In the world of kidmin, volunteers are our lifeline.  We live and die on our volunteers. There are so many pieces to navigate with our volunteers…recruiting, training, communication, follow-up, building relationships, getting them to show up, and figuring out what to do when they don’t.  It’s a never-ending juggling act.

Judges 5

Those of us who work with volunteers in any capacity can totally relate to Deborah’s song in Judges 5, “My heart is with…the willing volunteers among the people. Praise the Lord!” (Judges 5:9 NIV). When we have “willing volunteers” step up and do their parts in God’s kingdom and our local churches, it makes us want to “praise the Lord!” Once the celebrating has died down a bit, what’s next?

Here are our “next steps” for a person who expresses a desire and willingness to serve in ministry to kids…

  1. Complete an application.  The application needs to be thorough, but take less than three days to complete! Ask for contact information, experience, relationship with Jesus, references, and a social security number (so you can run a background check).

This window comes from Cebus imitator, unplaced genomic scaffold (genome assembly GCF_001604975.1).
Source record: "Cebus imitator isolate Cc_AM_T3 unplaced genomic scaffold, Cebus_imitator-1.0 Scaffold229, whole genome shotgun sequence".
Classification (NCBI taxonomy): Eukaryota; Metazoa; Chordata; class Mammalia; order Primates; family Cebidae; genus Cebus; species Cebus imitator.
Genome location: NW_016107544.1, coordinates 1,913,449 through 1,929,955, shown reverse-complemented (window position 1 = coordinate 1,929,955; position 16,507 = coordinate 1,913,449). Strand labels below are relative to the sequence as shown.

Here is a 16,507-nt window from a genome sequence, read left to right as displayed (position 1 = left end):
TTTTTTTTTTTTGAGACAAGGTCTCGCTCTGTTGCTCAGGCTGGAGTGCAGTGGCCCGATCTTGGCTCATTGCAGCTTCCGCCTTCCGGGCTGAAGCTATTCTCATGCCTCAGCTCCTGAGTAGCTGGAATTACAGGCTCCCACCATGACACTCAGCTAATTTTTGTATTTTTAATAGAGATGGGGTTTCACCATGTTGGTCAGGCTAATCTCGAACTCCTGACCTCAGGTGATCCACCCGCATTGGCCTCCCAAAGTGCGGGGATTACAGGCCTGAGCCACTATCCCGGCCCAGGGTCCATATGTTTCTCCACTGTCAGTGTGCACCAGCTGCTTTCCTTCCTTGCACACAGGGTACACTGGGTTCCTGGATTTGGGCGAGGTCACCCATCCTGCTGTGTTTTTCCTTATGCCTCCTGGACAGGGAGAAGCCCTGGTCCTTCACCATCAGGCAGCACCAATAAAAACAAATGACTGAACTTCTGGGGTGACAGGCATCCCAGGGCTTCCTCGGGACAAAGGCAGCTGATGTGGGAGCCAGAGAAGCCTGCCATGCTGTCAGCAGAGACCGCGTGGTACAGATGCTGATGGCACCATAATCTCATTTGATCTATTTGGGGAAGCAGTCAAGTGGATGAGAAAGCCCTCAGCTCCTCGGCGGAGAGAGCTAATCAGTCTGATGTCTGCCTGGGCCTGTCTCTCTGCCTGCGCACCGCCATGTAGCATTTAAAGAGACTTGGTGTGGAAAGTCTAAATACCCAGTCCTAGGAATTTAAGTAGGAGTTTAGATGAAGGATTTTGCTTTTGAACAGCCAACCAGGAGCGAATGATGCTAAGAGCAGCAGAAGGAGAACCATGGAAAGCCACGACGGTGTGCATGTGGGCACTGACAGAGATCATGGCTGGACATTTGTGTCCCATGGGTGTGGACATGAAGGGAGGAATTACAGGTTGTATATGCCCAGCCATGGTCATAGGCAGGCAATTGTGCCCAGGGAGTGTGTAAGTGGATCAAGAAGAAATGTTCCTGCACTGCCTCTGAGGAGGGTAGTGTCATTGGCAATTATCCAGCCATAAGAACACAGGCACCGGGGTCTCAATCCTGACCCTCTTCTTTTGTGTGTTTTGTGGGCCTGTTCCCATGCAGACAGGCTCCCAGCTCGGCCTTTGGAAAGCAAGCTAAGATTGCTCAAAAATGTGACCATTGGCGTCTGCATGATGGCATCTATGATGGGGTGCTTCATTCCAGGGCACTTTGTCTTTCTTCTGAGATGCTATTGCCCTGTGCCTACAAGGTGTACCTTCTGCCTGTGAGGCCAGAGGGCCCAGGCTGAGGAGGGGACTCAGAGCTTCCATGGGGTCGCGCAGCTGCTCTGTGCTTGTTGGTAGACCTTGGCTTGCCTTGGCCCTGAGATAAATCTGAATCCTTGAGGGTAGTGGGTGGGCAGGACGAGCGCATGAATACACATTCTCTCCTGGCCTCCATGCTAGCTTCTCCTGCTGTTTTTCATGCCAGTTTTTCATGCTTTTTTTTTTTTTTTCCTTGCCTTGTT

2. Run a background check.  Creating safe environments must be a top priority in kidmin. Be sure to run a local, state, and nation-wide background check for anyone over 18 years of age.  It is a small expense, but totally worth it (definitely beats a lawsuit!). We use…
  3. Call the references.  Yes, actually call them and ask 3-5 questions about how the person interacts with children and if they would allow them to be responsible for their own kids. Here are the 5 questions we ask…
  4. Meet them face to face. The Holy Spirit loves to help us be wise and discerning when vetting those who will be caring for those so precious in His sight.
  5. Have them shadow.  Pair them up with one of your more experienced volunteers or leaders to let them get a feel for an age-group, your format, and what they would be doing in a room. Having someone serve in their “sweet spot” make all the difference for helping a new volunteer catch the vision for ministry to kids.
  6. Require Orientation. We have found that our most well-attended meetings and trainings happen when people are already at church – during service.  The purpose of orientation is to inspire and equip your new volunteers, and should cover all of the policies and procedures for safety, supervision, discipline, restrooms, diaper-changing, emergency procedures, etc. Something that has helped us ensure every volunteer goes through orientation is to require attendance in order to receive their t-shirt (or whatever visual identifier you have for your volunteers).
  7. Get them placed and on the schedule quickly. They’re interested, they’re vetted, they’re trained, they’re ready…they’re “willing volunteers,” so “praise the Lord!”

 

Ellen

 

Written by Dr. Ellen Moore. Ellen serves as the lead children’s pastor of our church and leads the Equip KidMin team.

 

 

 

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